Farming into the Future
Meet Bob. Bob is an average American consumer who enjoys the ease that modern life in the United States affords him. He is a great appreciator of the American love for convenience, and he has no reservations about taking the quick and easy route in any situation, as long as he doesn’t have to know about or clean up the mess which that philosophy generally creates. Herein lies the problem, however. That decadent mentality has led to the creation of technologies and practices which, while supplying the demands of a populace which craves convenience, do more damage than they do good. Among these practices is a method of farming referred to as “factory farming”, which is, essentially, the practice of turning a plot of land into a production facility for animals and/or plants, with little regard for things like the safety of the animals involved or the long-term ecological effects, but perhaps an excess of regard for concepts such as output and market value. In reality, this means of production is causing great harm to the very things the American people hold dear: their fellow man and their home. Factory farming is an unsustainable ecological practice, and for the American people to save themselves and their environment from further damage, they have to alter not only their methods of food production, but their mentality towards life in general.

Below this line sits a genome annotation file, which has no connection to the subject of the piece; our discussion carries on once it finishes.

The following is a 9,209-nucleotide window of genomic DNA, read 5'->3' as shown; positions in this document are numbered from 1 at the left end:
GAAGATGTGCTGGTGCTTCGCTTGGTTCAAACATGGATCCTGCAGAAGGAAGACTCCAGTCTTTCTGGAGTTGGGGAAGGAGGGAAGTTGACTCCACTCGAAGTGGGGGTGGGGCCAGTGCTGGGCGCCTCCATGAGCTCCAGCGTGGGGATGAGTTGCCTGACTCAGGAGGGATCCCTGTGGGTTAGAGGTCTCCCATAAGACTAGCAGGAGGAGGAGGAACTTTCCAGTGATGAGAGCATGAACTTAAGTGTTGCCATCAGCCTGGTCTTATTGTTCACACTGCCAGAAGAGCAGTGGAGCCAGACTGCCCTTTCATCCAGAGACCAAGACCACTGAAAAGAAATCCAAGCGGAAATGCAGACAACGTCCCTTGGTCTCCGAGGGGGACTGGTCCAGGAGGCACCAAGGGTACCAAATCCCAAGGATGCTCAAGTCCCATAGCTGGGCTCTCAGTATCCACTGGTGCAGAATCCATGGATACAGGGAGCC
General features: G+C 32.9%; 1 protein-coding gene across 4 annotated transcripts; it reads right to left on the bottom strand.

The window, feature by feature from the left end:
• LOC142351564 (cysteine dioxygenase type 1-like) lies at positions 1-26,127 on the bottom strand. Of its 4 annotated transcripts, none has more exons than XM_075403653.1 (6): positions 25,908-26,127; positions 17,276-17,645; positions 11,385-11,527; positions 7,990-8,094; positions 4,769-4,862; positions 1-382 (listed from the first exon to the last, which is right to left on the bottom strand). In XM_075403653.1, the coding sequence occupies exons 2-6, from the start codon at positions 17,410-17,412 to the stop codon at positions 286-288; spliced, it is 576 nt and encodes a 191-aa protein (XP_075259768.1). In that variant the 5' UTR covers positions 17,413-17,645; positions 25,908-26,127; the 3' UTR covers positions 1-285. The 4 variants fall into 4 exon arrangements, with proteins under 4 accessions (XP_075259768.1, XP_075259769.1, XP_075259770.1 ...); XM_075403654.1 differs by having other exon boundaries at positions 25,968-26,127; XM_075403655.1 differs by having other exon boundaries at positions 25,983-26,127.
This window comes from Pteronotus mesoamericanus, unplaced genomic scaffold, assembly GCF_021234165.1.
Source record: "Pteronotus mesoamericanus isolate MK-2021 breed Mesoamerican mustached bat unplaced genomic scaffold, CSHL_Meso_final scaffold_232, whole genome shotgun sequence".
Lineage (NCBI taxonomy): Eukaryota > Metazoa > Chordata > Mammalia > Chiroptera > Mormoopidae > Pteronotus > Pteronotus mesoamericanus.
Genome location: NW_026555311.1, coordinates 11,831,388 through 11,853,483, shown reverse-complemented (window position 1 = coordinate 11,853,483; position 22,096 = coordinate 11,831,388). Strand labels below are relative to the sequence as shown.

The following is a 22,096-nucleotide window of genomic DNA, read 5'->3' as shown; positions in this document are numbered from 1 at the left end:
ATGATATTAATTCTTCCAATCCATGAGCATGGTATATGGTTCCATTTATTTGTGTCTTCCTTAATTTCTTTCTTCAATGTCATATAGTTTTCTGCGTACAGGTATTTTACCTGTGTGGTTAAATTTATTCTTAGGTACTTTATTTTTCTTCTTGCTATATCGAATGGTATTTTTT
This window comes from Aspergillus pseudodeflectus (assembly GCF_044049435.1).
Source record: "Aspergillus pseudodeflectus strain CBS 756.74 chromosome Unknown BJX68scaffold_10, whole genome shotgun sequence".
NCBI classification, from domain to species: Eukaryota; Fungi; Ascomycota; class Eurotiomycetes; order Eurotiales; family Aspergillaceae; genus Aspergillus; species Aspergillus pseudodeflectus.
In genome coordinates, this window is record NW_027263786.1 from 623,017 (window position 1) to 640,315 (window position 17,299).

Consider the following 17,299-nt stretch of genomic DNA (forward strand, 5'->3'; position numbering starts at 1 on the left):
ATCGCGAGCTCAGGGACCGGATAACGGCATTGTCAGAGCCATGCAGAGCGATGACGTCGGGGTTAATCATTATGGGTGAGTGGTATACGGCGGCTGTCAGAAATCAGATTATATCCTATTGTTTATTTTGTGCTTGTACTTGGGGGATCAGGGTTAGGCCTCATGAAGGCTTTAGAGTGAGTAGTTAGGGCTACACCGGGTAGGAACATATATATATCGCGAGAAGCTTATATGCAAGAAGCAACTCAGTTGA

What is your take on the farming situation?